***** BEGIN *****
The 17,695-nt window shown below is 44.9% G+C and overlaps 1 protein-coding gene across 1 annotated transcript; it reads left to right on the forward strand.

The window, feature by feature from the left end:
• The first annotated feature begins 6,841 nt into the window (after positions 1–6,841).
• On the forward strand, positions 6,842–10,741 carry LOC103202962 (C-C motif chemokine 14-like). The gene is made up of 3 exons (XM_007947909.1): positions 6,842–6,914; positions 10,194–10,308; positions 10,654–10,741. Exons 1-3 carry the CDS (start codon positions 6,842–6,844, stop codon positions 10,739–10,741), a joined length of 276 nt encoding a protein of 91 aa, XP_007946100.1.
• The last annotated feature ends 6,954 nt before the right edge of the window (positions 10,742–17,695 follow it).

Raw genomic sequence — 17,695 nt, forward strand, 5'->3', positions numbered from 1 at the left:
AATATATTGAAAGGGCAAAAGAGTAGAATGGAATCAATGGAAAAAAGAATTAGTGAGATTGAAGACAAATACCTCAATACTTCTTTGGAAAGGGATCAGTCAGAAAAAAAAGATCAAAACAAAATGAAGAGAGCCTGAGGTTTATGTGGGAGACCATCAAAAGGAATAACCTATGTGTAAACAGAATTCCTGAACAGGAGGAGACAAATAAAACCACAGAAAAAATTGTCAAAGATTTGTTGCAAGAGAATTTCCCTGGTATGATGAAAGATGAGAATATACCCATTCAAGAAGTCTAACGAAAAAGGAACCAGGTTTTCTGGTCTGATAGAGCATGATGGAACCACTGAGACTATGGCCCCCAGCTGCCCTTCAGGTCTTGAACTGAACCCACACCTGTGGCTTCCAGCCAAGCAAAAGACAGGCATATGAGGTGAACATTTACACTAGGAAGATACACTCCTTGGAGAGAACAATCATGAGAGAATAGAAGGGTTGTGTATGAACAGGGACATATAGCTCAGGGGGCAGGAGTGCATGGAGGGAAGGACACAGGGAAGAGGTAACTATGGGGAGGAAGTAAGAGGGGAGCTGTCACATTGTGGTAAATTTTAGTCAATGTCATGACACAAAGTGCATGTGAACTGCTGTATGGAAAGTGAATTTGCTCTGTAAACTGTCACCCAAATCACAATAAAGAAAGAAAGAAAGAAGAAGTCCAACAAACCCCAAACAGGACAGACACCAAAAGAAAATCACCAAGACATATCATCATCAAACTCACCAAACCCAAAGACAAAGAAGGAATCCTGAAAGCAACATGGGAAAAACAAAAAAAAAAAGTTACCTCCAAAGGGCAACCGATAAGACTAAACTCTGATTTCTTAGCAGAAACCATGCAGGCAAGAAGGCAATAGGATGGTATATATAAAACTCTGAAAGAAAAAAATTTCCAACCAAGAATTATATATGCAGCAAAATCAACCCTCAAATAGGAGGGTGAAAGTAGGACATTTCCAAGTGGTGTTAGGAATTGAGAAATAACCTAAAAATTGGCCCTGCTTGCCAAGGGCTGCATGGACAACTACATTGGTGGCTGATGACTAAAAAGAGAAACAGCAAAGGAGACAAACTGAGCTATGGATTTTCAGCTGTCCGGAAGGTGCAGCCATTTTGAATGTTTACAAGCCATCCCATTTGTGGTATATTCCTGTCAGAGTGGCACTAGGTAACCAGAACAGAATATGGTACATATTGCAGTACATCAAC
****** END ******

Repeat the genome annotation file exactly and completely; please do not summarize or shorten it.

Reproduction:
The 17,695-nt window shown below is 44.9% G+C and overlaps 1 protein-coding gene across 1 annotated transcript; it reads left to right on the forward strand.

The window, feature by feature from the left end:
• The first annotated feature begins 6,841 nt into the window (after positions 1–6,841).
• On the forward strand, positions 6,842–10,741 carry LOC103202962 (C-C motif chemokine 14-like). The gene is made up of 3 exons (XM_007947909.1): positions 6,842–6,914; positions 10,194–10,308; positions 10,654–10,741. Exons 1-3 carry the CDS (start codon positions 6,842–6,844, stop codon positions 10,739–10,741), a joined length of 276 nt encoding a protein of 91 aa, XP_007946100.1.
• The last annotated feature ends 6,954 nt before the right edge of the window (positions 10,742–17,695 follow it).

Raw genomic sequence — 17,695 nt, forward strand, 5'->3', positions numbered from 1 at the left:
AATATATTGAAAGGGCAAAAGAGTAGAATGGAATCAATGGAAAAAAGAATTAGTGAGATTGAAGACAAATACCTCAATACTTCTTTGGAAAGGGATCAGTCAGAAAAAAAAGATCAAAACAAAATGAAGAGAGCCTGAGGTTTATGTGGGAGACCATCAAAAGGAATAACCTATGTGTAAACAGAATTCCTGAACAGGAGGAGACAAATAAAACCACAGAAAAAATTGTCAAAGATTTGTTGCAAGAGAATTTCCCTGGTATGATGAAAGATGAGAATATACCCATTCAAGAAGTCTAACGAAAAAGGAACCAGGTTTTCTGGTCTGATAGAGCATGATGGAACCACTGAGACTATGGCCCCCAGCTGCCCTTCAGGTCTTGAACTGAACCCACACCTGTGGCTTCCAGCCAAGCAAAAGACAGGCATATGAGGTGAACATTTACACTAGGAAGATACACTCCTTGGAGAGAACAATCATGAGAGAATAGAAGGGTTGTGTATGAACAGGGACATATAGCTCAGGGGGCAGGAGTGCATGGAGGGAAGGACACAGGGAAGAGGTAACTATGGGGAGGAAGTAAGAGGGGAGCTGTCACATTGTGGTAAATTTTAGTCAATGTCATGACACAAAGTGCATGTGAACTGCTGTATGGAAAGTGAATTTGCTCTGTAAACTGTCACCCAAATCACAATAAAGAAAGAAAGAAAGAAGAAGTCCAACAAACCCCAAACAGGACAGACACCAAAAGAAAATCACCAAGACATATCATCATCAAACTCACCAAACCCAAAGACAAAGAAGGAATCCTGAAAGCAACATGGGAAAAACAAAAAAAAAAAGTTACCTCCAAAGGGCAACCGATAAGACTAAACTCTGATTTCTTAGCAGAAACCATGCAGGCAAGAAGGCAATAGGATGGTATATATAAAACTCTGAAAGAAAAAAATTTCCAACCAAGAATTATATATGCAGCAAAATCAACCCTCAAATAGGAGGGTGAAAGTAGGACATTTCCAAGTGGTGTTAGGAATTGAGAAATAACCTAAAAATTGGCCCTGCTTGCCAAGGGCTGCATGGACAACTACATTGGTGGCTGATGACTAAAAAGAGAAACAGCAAAGGAGACAAACTGAGCTATGGATTTTCAGCTGTCCGGAAGGTGCAGCCATTTTGAATGTTTACAAGCCATCCCATTTGTGGTATATTCCTGTCAGAGTGGCACTAGGTAACCAGAACAGAATATGGTACATATTGCAGTACATCAAC